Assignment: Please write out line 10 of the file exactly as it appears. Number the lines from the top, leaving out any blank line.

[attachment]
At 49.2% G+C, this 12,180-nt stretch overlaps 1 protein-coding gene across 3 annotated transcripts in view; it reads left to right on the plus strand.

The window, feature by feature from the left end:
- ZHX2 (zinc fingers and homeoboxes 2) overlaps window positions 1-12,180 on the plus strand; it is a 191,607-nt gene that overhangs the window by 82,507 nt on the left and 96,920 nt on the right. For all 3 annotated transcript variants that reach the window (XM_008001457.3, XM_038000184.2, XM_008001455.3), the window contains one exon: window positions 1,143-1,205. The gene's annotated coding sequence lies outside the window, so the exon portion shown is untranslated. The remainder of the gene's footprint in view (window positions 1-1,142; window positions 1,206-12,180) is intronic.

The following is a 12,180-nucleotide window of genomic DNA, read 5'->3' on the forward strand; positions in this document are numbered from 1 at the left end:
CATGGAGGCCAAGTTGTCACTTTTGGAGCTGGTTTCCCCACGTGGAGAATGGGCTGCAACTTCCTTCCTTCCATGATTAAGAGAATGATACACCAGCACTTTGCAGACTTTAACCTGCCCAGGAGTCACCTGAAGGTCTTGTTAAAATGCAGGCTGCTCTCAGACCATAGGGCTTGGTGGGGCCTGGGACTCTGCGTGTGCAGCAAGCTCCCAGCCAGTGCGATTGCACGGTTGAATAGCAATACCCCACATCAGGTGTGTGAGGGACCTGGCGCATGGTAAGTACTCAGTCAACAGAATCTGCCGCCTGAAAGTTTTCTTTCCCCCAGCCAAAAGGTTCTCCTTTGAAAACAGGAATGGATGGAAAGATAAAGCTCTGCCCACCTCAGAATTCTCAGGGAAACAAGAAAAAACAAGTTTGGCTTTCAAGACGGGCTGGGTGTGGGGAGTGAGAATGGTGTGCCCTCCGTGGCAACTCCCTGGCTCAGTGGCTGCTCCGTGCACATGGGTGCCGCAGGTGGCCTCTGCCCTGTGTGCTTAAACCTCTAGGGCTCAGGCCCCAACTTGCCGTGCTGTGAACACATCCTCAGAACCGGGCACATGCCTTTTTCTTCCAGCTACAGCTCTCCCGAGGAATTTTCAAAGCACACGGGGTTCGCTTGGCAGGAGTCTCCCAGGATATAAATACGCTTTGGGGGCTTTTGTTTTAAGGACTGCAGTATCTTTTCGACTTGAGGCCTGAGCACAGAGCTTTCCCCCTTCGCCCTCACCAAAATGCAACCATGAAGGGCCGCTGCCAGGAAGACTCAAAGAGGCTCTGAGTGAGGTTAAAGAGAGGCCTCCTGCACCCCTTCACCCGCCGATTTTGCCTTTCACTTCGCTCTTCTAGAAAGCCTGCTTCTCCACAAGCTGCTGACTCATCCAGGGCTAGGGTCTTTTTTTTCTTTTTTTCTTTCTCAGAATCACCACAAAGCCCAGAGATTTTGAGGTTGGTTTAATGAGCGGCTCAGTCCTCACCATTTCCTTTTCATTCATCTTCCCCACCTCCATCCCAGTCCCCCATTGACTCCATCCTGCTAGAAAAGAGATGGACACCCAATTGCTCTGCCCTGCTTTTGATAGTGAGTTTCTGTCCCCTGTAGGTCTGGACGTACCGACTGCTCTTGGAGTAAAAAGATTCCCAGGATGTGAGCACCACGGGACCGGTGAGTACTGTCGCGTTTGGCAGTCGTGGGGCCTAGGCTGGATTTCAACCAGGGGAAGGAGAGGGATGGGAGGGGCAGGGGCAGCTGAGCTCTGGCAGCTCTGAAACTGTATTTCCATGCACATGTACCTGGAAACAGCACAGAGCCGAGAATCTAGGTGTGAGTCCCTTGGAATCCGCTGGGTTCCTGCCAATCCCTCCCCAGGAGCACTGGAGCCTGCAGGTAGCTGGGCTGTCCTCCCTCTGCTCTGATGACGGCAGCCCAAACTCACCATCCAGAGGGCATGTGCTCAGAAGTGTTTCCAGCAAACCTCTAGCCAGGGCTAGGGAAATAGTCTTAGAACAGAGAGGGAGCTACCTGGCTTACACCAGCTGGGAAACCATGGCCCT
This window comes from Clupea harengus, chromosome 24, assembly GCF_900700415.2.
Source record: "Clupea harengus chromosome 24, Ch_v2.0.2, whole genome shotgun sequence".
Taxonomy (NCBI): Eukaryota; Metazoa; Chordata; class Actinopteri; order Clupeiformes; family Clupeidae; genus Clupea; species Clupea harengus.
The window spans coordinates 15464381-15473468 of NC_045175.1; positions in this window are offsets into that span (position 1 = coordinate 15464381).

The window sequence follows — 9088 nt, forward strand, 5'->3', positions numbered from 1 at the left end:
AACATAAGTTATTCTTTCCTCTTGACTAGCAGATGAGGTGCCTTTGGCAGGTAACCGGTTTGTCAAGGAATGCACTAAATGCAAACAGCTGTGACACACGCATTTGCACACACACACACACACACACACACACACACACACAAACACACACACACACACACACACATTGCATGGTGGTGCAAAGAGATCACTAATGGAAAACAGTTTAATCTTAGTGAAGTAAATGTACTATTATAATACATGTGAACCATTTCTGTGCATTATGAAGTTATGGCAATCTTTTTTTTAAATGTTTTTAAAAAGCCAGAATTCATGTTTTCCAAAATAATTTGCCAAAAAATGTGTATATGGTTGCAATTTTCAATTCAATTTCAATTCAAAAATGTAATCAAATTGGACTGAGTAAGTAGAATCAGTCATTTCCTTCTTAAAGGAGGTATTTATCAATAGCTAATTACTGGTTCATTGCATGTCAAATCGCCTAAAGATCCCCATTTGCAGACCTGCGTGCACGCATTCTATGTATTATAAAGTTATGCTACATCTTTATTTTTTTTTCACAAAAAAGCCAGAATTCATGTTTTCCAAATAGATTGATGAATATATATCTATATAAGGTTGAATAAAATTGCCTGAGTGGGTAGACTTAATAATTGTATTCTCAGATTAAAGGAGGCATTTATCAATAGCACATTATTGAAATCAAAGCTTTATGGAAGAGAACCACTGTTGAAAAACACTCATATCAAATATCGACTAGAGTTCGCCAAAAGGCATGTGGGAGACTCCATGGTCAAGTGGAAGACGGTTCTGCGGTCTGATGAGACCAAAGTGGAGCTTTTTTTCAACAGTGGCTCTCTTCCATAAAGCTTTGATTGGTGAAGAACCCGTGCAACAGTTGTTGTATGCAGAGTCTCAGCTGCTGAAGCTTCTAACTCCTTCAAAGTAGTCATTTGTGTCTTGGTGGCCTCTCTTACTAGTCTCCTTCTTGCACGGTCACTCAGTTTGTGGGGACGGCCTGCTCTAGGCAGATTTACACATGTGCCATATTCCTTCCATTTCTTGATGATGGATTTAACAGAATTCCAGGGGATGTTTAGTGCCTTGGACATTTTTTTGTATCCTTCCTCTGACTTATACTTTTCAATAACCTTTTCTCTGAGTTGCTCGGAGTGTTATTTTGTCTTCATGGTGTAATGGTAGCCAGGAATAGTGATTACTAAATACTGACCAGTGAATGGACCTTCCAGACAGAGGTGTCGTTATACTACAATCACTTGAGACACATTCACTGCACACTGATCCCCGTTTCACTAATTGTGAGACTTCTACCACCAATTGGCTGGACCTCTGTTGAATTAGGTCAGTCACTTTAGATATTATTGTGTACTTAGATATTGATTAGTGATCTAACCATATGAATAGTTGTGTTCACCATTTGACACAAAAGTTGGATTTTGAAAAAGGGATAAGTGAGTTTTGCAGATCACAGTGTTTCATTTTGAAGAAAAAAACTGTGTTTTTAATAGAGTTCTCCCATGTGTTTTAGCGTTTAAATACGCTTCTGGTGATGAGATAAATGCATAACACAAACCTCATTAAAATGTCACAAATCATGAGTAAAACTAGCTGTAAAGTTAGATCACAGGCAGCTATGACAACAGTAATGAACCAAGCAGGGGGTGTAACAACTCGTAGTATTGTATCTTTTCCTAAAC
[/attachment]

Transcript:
The window sequence follows — 9088 nt, forward strand, 5'->3', positions numbered from 1 at the left end: